China has pushed back on a speech made earlier this week by U.S. Secretary of State Mike Pompeo on the country’s international practices, including its behavior in the South China Sea and use of debt as a tool of statecraft.
“By blocking development in the South China Sea through coercive means, China prevents ASEAN members from accessing more than $2.5 trillion in recoverable energy reserves,” the U.S. secretary of state said, speaking in Houston, Texas, on Tuesday.
“To contrast, the United States Government promotes energy security for those Southeast Asian nations. We want countries in the region to have access to their own energy,” Pompeo added.
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“We want to help them. We want to create partnerships. We want transparent transactions, not debt traps. We explore responsibly.”
“China doesn’t play by that same set of rules. Its values are simply different,” Pompeo underscored.
In the South China Sea, China, along with Vietnam, the Philippines, Malaysia, Brunei, and Taiwan, has competing claims. Beijing has clashed with Vietnam in particular over hydrocarbon exploration rights in disputed waters.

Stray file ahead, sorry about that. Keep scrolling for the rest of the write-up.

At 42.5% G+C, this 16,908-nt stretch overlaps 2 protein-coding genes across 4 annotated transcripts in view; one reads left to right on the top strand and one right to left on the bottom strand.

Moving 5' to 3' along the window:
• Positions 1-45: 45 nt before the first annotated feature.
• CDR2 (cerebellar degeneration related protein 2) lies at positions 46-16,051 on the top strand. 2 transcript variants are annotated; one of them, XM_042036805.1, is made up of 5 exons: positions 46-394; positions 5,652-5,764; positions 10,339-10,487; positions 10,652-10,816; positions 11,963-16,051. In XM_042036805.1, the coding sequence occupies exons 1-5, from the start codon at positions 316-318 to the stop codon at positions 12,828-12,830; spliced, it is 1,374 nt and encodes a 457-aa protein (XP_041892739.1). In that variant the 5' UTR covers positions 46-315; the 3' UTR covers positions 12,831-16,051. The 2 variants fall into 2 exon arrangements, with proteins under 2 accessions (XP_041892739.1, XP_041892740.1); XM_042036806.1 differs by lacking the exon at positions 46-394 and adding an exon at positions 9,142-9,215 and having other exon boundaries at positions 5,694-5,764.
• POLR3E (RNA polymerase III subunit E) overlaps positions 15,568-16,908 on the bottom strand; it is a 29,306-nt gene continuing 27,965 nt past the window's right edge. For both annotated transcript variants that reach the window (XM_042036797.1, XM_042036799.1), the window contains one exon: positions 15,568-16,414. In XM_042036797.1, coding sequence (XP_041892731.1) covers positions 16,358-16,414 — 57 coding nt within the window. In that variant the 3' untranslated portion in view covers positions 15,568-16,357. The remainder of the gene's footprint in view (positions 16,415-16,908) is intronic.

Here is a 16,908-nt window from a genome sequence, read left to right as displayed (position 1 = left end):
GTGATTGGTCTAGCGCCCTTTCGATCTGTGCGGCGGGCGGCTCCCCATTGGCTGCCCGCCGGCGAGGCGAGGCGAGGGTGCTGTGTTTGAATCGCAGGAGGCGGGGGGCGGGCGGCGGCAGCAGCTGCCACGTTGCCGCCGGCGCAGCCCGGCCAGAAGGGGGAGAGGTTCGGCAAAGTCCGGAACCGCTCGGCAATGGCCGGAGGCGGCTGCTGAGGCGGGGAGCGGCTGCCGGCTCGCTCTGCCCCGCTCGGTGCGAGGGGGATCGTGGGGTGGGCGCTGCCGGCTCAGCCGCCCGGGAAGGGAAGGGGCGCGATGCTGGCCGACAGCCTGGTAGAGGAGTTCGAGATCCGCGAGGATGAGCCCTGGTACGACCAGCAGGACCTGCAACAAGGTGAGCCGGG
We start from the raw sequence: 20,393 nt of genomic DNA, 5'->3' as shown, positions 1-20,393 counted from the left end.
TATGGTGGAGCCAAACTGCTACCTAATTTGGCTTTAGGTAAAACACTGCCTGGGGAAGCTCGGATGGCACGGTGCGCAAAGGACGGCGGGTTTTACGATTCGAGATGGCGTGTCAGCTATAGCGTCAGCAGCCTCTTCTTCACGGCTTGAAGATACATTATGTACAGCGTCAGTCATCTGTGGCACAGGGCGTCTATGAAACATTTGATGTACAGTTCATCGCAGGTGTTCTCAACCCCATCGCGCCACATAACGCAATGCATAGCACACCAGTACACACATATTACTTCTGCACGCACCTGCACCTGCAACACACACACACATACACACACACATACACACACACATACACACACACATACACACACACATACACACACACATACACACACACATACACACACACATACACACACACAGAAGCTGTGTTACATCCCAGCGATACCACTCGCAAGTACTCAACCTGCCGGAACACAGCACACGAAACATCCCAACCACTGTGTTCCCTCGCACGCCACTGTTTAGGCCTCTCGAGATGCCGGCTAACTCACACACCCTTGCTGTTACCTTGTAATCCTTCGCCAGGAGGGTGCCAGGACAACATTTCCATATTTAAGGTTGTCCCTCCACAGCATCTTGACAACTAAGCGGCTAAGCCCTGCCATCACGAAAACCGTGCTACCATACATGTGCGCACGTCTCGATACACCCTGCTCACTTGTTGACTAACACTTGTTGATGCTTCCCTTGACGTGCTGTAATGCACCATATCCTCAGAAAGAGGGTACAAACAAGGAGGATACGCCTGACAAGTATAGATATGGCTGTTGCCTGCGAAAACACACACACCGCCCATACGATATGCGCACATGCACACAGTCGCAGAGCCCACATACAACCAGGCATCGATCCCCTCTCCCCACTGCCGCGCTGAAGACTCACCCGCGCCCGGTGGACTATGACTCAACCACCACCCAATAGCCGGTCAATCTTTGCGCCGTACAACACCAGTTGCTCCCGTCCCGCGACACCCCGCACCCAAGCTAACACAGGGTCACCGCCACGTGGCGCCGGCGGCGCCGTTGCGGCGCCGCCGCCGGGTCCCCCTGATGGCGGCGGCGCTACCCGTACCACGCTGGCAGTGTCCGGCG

The Chinese Ministry of Foreign Affairs hit back at Pompeo’s remarks, describing them as “irresponsible.” Lu Kang, a spokesperson for the Chinese Ministry of Foreign Affairs, said that “Nations in the region are capable of resolving and managing the disputes in their own ways.”
Echoing longstanding warnings from China for the United States to stay out of regional disputes, including in the South China Sea, Lu said that “Nations outside the region should refrain from stirring up trouble and disrupting the harmonious situation.”
Building on months of U.S. criticism of China’s overseas financing practices, Pompeo also took aim at what the U.S. has called “debt trap” diplomacy.
“[China is] using the debt trap … to put these countries in a place where it isn’t a commercial transaction. It’s a political transaction designed to bring harm and political influence in the country in which they’re operating,” Pompeo added, calling on the audience of primarily oil industry leaders to work with the U.S. government to push back on these practices.
“We need to roll up our sleeves and compete by facilitating investments all across the world and encouraging partners to buy from us, and by punishing the bad actors,” Pompeo noted.
The Trump administration has identified China as a great power competitor of the United States and has pursued a “free and open” Indo-Pacific strategy to push back on what it sees as growing Chinese influence in the region.